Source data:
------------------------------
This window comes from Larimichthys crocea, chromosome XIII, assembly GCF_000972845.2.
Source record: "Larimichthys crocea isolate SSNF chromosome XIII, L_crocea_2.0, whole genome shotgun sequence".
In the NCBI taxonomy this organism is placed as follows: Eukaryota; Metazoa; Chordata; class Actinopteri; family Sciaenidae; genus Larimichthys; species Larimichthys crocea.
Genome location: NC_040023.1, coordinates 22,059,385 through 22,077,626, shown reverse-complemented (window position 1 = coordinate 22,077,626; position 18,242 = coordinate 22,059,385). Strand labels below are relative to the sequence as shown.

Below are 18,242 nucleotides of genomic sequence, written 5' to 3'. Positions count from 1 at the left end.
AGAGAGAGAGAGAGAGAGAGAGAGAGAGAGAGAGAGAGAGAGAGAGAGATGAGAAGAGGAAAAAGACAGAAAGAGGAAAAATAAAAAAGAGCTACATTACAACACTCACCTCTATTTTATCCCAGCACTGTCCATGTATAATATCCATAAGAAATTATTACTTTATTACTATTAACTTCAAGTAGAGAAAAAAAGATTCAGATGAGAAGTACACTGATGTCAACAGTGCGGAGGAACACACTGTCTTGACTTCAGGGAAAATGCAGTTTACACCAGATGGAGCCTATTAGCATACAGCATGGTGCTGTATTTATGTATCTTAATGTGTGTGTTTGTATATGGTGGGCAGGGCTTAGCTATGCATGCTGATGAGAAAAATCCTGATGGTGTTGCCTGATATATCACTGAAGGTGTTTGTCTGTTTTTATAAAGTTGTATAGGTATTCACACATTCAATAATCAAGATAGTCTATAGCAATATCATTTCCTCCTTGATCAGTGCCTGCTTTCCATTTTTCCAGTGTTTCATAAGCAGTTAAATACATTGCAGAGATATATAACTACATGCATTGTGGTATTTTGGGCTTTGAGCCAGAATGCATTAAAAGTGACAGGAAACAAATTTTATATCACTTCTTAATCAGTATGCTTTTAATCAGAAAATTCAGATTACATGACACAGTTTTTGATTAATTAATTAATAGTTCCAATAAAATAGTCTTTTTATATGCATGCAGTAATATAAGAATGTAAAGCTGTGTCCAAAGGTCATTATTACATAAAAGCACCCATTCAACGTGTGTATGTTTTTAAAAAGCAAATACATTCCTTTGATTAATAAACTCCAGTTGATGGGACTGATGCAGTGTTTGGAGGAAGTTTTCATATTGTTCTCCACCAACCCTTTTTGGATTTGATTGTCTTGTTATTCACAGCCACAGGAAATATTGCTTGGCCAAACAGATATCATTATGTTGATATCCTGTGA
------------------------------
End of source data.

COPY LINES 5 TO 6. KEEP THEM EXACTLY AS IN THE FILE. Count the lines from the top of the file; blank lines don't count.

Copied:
Below are 18,242 nucleotides of genomic sequence, written 5' to 3'. Positions count from 1 at the left end.
AGAGAGAGAGAGAGAGAGAGAGAGAGAGAGAGAGAGAGAGAGAGAGAGATGAGAAGAGGAAAAAGACAGAAAGAGGAAAAATAAAAAAGAGCTACATTACAACACTCACCTCTATTTTATCCCAGCACTGTCCATGTATAATATCCATAAGAAATTATTACTTTATTACTATTAACTTCAAGTAGAGAAAAAAAGATTCAGATGAGAAGTACACTGATGTCAACAGTGCGGAGGAACACACTGTCTTGACTTCAGGGAAAATGCAGTTTACACCAGATGGAGCCTATTAGCATACAGCATGGTGCTGTATTTATGTATCTTAATGTGTGTGTTTGTATATGGTGGGCAGGGCTTAGCTATGCATGCTGATGAGAAAAATCCTGATGGTGTTGCCTGATATATCACTGAAGGTGTTTGTCTGTTTTTATAAAGTTGTATAGGTATTCACACATTCAATAATCAAGATAGTCTATAGCAATATCATTTCCTCCTTGATCAGTGCCTGCTTTCCATTTTTCCAGTGTTTCATAAGCAGTTAAATACATTGCAGAGATATATAACTACATGCATTGTGGTATTTTGGGCTTTGAGCCAGAATGCATTAAAAGTGACAGGAAACAAATTTTATATCACTTCTTAATCAGTATGCTTTTAATCAGAAAATTCAGATTACATGACACAGTTTTTGATTAATTAATTAATAGTTCCAATAAAATAGTCTTTTTATATGCATGCAGTAATATAAGAATGTAAAGCTGTGTCCAAAGGTCATTATTACATAAAAGCACCCATTCAACGTGTGTATGTTTTTAAAAAGCAAATACATTCCTTTGATTAATAAACTCCAGTTGATGGGACTGATGCAGTGTTTGGAGGAAGTTTTCATATTGTTCTCCACCAACCCTTTTTGGATTTGATTGTCTTGTTATTCACAGCCACAGGAAATATTGCTTGGCCAAACAGATATCATTATGTTGATATCCTGTGA